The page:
“So, what are you taking with you?”
I asked a friend who’s currently on sabbatical what changes she’s taking with her when she goes back to work. Does she have a list of productivity tips? Ten new management techniques? No.
Her new essentials include the yoga practice she’s fallen in love with and time carved out for friends. The activities that keep her tender and open hearted.
Too often, we delay admitting our needs because we don’t want to appear fragile. Yet the sensitivity we’ve discussed in the July series, Quiet Reflection, Effective Action, is the core of our being. Here’s how a young woman described her startling insight about her family in a Humans of New York profile:
When I was six months old, I was dropped off at an orphanage in Northern China with a little note pinned on my shirt. It only had the name of my village. The orphanage named me Gaoanna, which translates to “Girl From High Mountains.”
My mother decided to adopt me after she received my picture in the mail. She was 45 at the time. She had recently gotten divorced. She’d never had children. So it’s just been the two of us my whole life.
I remember one time in high school, we got in an argument and my Mom got very emotional. She started crying and said, “We can’t fight. It’s just the two of us. We have to stick together.”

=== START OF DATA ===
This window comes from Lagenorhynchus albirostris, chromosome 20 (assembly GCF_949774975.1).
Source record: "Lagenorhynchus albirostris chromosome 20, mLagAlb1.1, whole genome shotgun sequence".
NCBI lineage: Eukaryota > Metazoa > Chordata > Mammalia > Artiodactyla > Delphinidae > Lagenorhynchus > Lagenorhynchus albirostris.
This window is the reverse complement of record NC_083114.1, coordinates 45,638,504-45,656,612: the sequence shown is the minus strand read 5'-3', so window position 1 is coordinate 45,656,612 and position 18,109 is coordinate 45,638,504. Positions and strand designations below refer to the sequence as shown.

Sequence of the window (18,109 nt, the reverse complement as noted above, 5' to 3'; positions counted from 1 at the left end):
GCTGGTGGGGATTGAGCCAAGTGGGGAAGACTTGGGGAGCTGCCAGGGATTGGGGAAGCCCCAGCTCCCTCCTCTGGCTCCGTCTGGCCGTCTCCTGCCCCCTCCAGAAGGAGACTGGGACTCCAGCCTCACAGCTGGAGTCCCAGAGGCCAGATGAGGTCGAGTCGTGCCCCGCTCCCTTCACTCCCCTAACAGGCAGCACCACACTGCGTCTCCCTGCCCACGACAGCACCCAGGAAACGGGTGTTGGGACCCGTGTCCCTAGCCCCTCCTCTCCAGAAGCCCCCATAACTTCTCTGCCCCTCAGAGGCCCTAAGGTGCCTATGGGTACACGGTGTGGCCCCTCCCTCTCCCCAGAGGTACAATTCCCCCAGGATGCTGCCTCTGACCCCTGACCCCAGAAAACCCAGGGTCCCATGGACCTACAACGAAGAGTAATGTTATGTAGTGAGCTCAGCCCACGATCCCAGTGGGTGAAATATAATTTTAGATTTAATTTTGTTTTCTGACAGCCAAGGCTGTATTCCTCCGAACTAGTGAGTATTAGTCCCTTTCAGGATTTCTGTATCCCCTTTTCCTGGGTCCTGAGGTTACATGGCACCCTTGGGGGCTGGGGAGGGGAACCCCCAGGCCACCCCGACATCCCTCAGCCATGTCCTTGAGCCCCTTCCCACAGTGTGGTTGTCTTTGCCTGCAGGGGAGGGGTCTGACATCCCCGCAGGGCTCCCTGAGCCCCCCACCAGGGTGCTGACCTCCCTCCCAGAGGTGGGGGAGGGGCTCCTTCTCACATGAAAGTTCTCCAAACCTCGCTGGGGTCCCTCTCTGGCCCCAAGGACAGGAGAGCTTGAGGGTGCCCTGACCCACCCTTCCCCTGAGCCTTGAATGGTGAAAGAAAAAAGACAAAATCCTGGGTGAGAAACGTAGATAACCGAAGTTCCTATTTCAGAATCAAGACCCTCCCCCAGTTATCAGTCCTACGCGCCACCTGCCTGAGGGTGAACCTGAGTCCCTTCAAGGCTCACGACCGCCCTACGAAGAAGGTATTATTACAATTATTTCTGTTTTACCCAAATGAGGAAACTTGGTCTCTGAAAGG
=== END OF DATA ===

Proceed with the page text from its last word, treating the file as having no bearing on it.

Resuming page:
At that moment, I realized how much I had changed my Mom’s life. She’d known from the start, of course. But it was something I needed to learn.
This month we’ve learned how vulnerability is a quiet, constant presence.
- Margaret Heffernan’s story in “Have You Met Yourself?” showed that successfully navigating tough situations doesn’t start with putting on a game face. It begins by knowing ourselves.
- In “Believe With Your Whole Heart”, we met Cory, who was recently laid off from his dream job. He could have adopted a cynical “What’s in it for me?” mindset. Instead, he was being challenged to keep his heart open.
- “Is That All?” demonstrated that doubling down on our most fearful beliefs doesn’t keep us safe. The limits we carefully craft over time often become limitations.
If you’re going to be a good boss of anything or anyone, you must start by being a good boss of yourself. That’s what being a Soul Boss is about. The secret is to shift from intellectual understanding to practical action.
The Dalai Lama said, “Compassion is not religious business, it is human business, it is not luxury, it is essential for our own peace and mental stability. It is essential for human survival.” What would your best, wise self say about how to knit together vulnerability and emotional peace for yourself and others?
Perhaps they’d tell you that endlessly shutting down your feelings is an unsustainable plan. That it takes courage to allow others to show their true self in your presence. And that they admire how you always come from the heart.
Do you want to make compassion your business? Stay vulnerable.